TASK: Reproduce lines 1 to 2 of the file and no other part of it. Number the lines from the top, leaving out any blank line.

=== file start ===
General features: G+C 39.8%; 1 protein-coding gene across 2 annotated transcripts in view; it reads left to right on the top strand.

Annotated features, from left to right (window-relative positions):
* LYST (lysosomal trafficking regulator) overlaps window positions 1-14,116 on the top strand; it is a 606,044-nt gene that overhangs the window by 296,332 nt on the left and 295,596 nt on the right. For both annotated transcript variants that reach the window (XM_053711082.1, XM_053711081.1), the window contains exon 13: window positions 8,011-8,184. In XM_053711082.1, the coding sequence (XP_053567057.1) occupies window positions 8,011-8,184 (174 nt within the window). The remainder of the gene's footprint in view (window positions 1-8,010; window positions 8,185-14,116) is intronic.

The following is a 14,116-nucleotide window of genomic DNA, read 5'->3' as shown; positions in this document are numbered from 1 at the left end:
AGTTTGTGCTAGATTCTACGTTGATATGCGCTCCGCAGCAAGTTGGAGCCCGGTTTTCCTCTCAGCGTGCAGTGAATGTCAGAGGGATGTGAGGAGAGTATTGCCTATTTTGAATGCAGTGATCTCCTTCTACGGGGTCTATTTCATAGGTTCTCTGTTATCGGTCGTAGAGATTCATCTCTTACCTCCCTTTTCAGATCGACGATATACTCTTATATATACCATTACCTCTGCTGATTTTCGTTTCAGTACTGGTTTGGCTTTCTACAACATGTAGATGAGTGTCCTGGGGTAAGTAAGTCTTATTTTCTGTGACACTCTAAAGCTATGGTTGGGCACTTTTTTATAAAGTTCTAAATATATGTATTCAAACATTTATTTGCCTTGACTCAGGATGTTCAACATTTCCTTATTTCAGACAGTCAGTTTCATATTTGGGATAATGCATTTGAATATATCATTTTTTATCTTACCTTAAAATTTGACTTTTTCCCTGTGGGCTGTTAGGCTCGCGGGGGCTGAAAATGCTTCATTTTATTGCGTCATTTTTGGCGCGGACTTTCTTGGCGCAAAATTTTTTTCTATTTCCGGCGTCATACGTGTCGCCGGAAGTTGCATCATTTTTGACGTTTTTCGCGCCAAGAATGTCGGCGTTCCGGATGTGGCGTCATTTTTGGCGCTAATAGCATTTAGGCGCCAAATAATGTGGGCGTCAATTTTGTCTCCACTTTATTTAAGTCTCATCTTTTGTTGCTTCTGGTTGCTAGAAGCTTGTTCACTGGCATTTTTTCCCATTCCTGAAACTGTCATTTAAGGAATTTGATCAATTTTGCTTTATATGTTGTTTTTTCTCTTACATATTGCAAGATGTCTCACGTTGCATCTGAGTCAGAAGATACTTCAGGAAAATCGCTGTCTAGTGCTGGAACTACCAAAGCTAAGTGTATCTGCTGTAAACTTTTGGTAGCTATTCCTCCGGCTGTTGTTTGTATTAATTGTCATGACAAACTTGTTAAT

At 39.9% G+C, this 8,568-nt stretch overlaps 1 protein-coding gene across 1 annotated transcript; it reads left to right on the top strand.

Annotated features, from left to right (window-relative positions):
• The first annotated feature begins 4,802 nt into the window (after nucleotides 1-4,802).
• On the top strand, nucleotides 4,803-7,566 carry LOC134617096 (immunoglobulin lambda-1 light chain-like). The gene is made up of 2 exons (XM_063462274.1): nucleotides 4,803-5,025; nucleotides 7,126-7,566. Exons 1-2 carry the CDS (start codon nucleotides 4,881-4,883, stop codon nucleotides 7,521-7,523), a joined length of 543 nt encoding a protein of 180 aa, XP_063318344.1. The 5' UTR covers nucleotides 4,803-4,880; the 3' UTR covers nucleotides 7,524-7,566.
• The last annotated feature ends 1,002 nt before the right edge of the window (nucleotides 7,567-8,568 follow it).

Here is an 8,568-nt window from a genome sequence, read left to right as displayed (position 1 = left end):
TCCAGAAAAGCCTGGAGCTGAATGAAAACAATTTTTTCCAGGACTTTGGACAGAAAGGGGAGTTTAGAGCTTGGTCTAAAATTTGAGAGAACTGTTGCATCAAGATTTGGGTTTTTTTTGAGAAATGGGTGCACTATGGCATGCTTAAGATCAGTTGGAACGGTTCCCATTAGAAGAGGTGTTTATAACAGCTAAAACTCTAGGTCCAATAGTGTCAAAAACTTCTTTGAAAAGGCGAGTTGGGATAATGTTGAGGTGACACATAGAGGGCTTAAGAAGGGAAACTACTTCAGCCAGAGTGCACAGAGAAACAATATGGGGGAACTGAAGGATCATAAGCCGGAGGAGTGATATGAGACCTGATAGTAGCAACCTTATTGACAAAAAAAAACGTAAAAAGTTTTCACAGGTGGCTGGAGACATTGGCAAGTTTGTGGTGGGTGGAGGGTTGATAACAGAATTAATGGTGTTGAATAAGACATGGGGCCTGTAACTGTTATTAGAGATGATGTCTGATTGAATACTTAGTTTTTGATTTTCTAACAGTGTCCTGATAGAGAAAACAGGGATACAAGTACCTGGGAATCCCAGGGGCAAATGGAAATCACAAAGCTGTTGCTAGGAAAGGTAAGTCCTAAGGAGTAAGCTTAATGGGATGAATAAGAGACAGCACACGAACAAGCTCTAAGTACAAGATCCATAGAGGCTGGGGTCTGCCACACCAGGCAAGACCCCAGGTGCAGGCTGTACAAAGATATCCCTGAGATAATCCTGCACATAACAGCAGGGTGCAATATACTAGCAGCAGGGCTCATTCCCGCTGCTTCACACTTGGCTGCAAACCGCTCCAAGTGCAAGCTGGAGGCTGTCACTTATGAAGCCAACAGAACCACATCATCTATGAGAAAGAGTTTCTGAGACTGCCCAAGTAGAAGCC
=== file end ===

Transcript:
General features: G+C 39.8%; 1 protein-coding gene across 2 annotated transcripts in view; it reads left to right on the top strand.

Annotated features, from left to right (window-relative positions):